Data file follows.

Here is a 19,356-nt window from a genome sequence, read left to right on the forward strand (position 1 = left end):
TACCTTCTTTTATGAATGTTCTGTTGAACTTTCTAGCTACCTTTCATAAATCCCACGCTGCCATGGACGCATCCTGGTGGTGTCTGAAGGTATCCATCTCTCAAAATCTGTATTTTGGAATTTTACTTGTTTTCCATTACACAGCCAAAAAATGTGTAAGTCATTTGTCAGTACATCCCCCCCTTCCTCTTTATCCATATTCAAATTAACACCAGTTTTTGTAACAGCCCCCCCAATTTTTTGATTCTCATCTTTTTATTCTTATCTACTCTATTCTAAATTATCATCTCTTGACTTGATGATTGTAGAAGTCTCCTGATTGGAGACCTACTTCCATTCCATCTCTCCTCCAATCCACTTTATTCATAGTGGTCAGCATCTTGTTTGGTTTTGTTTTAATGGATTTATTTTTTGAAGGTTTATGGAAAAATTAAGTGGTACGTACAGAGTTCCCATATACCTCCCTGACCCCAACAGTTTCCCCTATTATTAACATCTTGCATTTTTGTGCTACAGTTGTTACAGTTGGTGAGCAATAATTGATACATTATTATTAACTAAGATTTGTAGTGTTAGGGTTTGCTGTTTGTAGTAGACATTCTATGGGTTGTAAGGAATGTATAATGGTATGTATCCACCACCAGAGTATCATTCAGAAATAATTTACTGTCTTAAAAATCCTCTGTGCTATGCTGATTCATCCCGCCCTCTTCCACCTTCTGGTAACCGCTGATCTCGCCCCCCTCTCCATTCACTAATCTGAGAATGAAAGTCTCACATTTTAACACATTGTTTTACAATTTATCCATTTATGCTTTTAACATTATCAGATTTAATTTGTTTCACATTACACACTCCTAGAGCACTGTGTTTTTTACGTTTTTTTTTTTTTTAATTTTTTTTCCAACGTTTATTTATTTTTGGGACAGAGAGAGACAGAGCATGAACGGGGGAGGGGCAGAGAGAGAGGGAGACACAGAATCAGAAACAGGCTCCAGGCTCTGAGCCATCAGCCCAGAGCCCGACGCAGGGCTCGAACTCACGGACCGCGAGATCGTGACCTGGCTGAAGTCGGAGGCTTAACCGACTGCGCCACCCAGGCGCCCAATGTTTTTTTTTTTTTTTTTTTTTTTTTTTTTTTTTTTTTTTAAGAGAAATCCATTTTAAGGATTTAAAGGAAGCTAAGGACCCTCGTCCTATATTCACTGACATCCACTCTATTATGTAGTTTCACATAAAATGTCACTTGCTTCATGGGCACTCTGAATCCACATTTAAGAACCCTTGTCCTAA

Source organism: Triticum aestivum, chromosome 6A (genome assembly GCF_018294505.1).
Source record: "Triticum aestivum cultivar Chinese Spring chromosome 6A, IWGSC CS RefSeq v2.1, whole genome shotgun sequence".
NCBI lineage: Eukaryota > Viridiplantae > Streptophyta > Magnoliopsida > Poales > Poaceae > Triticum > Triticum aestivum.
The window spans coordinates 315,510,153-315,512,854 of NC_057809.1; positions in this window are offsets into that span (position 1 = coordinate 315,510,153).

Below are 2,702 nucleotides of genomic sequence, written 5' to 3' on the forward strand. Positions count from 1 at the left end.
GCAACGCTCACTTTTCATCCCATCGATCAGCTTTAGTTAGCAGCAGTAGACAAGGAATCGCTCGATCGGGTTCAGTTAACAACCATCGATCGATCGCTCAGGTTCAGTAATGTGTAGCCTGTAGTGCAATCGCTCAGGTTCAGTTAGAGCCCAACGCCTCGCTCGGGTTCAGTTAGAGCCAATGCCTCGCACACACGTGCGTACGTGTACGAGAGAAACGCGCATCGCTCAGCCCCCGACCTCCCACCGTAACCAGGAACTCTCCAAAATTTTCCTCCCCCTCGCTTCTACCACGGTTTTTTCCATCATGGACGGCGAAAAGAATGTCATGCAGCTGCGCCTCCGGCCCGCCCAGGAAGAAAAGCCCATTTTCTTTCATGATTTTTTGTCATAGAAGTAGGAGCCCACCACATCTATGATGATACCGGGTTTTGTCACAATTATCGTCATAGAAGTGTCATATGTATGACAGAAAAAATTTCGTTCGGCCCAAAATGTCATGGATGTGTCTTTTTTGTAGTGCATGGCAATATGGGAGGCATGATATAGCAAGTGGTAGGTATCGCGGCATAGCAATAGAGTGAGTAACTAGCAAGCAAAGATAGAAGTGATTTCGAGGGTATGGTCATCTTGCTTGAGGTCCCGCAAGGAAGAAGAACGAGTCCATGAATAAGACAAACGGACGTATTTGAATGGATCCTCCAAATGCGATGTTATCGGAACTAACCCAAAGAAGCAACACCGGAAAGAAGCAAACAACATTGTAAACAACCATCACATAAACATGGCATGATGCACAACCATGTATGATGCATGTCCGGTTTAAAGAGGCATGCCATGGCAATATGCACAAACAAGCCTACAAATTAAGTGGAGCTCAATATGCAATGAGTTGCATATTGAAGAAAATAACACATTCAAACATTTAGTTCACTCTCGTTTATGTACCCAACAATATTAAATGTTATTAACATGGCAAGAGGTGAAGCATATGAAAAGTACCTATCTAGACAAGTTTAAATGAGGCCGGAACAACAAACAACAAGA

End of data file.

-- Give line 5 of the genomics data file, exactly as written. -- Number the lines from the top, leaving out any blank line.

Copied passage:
NCBI lineage: Eukaryota > Viridiplantae > Streptophyta > Magnoliopsida > Poales > Poaceae > Triticum > Triticum aestivum.